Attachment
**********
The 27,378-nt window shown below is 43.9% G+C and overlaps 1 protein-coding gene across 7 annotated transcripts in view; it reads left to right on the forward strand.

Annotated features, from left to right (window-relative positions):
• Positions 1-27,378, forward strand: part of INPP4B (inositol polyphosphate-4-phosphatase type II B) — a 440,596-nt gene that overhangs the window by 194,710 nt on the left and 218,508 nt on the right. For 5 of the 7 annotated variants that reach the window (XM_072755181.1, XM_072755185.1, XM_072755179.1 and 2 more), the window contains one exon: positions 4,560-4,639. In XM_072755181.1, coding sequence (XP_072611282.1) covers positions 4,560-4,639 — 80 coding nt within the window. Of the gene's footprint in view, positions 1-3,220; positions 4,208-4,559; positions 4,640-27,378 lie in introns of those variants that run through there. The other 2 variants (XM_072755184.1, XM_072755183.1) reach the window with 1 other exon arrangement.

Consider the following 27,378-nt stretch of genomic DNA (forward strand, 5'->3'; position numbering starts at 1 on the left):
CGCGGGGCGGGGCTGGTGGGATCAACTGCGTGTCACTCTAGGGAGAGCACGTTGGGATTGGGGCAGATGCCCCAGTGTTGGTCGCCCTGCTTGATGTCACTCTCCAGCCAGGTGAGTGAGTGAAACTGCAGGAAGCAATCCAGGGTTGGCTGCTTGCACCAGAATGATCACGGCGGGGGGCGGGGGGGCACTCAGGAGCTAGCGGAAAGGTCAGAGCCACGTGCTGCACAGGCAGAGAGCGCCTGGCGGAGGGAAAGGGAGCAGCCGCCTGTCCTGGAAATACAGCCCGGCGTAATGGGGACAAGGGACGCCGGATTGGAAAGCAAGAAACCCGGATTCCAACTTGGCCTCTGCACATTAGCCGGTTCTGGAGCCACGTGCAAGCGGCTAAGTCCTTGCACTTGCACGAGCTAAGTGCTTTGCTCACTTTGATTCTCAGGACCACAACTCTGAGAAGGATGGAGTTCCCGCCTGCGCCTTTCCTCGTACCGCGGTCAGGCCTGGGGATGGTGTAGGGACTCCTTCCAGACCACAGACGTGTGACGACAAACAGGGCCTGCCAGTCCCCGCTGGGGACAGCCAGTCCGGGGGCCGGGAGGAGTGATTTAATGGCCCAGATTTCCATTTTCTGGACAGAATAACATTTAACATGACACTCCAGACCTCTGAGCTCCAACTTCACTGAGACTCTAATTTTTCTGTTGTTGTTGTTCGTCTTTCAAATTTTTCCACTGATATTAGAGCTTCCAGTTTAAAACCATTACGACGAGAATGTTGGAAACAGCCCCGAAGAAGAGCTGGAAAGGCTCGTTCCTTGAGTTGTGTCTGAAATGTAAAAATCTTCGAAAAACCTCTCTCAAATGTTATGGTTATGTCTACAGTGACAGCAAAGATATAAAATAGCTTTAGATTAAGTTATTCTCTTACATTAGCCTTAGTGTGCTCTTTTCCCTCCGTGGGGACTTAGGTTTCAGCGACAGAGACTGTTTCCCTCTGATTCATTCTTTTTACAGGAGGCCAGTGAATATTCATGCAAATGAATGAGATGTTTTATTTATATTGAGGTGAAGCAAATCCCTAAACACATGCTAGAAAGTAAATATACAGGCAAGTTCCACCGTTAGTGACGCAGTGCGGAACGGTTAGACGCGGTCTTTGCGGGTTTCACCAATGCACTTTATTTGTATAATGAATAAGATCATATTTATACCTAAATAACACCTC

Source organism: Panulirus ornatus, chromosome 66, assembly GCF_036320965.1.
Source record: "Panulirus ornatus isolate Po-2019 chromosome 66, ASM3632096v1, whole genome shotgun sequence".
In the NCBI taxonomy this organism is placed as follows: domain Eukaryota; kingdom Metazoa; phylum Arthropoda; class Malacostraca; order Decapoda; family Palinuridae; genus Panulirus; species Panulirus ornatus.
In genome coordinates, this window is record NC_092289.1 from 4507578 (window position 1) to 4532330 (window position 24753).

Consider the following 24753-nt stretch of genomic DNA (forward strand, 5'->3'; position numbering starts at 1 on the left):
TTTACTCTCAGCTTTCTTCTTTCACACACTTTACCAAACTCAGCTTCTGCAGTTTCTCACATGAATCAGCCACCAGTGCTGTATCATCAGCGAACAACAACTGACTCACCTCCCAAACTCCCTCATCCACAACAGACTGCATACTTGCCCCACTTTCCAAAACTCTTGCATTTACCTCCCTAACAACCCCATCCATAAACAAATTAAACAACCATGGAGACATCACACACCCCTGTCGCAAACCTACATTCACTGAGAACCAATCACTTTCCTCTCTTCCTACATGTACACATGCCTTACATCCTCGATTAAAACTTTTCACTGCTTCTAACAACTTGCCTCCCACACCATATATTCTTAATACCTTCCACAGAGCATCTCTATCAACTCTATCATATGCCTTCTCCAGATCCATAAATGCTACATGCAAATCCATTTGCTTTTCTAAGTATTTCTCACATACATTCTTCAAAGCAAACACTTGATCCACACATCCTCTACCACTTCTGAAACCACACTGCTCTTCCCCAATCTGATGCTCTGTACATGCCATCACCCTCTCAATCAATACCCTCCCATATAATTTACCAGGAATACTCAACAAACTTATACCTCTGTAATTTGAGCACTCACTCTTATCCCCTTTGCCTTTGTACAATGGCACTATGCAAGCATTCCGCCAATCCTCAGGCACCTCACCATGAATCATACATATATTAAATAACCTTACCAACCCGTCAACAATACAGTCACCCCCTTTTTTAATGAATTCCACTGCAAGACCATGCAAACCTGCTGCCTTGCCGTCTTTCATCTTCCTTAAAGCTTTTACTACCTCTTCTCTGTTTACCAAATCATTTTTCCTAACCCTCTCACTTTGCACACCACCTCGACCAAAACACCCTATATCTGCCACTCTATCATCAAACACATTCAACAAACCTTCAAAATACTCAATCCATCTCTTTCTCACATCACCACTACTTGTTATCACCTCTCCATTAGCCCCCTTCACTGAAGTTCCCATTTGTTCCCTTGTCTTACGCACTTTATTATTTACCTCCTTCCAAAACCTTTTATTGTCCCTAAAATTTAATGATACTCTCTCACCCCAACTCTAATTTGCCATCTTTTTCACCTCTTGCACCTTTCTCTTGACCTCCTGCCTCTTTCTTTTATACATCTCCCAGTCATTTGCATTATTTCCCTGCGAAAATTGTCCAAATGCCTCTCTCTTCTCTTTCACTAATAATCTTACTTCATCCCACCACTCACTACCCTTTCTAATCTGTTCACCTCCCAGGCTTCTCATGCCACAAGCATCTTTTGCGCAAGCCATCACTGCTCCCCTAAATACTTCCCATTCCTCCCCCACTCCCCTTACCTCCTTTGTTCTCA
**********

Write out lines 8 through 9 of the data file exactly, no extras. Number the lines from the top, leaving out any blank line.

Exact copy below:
In the NCBI taxonomy this organism is placed as follows: domain Eukaryota; kingdom Metazoa; phylum Arthropoda; class Malacostraca; order Decapoda; family Palinuridae; genus Panulirus; species Panulirus ornatus.
In genome coordinates, this window is record NC_092289.1 from 4507578 (window position 1) to 4532330 (window position 24753).